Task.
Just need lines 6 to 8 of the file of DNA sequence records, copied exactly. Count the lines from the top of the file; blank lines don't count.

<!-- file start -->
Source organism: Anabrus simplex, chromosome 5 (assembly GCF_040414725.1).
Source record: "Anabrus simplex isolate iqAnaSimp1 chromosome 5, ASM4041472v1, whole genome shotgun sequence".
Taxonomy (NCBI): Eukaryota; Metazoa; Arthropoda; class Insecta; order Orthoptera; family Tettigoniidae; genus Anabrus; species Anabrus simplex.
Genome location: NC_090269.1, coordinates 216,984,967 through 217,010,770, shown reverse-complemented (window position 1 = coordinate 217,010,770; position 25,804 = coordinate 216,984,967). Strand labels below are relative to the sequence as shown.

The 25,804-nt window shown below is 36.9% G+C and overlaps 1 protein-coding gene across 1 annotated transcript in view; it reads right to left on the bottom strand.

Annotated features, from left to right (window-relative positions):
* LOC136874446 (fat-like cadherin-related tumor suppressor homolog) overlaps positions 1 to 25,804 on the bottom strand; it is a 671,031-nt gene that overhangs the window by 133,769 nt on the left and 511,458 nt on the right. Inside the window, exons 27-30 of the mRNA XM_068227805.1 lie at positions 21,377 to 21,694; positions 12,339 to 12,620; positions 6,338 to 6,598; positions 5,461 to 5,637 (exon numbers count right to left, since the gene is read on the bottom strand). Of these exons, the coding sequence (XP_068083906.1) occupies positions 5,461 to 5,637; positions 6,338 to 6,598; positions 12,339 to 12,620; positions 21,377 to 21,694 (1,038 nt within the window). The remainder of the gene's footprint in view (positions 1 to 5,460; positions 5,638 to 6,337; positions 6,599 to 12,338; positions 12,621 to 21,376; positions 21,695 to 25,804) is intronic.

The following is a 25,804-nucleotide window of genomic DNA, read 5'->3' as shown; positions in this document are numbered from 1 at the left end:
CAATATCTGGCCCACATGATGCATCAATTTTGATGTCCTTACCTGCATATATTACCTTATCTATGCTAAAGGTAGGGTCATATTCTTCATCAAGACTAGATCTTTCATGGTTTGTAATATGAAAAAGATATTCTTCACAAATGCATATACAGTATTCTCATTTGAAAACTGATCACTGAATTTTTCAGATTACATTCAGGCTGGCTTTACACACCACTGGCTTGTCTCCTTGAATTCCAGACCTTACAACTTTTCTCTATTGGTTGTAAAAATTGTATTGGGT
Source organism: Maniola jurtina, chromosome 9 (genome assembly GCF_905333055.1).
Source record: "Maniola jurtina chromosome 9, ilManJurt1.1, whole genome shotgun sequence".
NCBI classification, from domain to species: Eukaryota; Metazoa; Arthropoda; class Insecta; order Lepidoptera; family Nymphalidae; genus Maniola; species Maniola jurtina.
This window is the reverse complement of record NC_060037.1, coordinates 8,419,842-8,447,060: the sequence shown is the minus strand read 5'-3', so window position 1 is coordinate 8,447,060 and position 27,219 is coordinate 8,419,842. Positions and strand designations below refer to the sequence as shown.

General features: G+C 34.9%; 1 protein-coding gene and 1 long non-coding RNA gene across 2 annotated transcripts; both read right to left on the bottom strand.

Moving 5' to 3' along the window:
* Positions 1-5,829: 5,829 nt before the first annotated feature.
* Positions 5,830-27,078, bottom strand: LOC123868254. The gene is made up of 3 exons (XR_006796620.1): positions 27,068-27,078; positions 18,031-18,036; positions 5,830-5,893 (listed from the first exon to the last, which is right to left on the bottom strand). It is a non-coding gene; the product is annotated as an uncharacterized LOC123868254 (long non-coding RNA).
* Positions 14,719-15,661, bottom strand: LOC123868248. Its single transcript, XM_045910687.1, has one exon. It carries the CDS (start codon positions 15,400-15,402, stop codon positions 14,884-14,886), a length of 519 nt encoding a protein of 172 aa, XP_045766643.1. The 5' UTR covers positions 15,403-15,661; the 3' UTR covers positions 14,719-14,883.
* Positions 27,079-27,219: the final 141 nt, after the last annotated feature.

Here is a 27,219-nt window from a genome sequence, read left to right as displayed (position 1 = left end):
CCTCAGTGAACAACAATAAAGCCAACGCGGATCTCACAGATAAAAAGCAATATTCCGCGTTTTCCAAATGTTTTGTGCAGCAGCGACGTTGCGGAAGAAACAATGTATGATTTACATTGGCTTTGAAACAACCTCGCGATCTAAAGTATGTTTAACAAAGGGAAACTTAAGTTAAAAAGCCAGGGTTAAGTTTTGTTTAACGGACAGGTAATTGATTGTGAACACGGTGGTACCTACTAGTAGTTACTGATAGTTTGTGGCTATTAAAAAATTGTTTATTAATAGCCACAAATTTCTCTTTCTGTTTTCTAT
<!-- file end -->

Annotated features, from left to right (window-relative positions):
* LOC136874446 (fat-like cadherin-related tumor suppressor homolog) overlaps positions 1 to 25,804 on the bottom strand; it is a 671,031-nt gene that overhangs the window by 133,769 nt on the left and 511,458 nt on the right. Inside the window, exons 27-30 of the mRNA XM_068227805.1 lie at positions 21,377 to 21,694; positions 12,339 to 12,620; positions 6,338 to 6,598; positions 5,461 to 5,637 (exon numbers count right to left, since the gene is read on the bottom strand). Of these exons, the coding sequence (XP_068083906.1) occupies positions 5,461 to 5,637; positions 6,338 to 6,598; positions 12,339 to 12,620; positions 21,377 to 21,694 (1,038 nt within the window). The remainder of the gene's footprint in view (positions 1 to 5,460; positions 5,638 to 6,337; positions 6,599 to 12,338; positions 12,621 to 21,376; positions 21,695 to 25,804) is intronic.

The following is a 25,804-nucleotide window of genomic DNA, read 5'->3' as shown; positions in this document are numbered from 1 at the left end: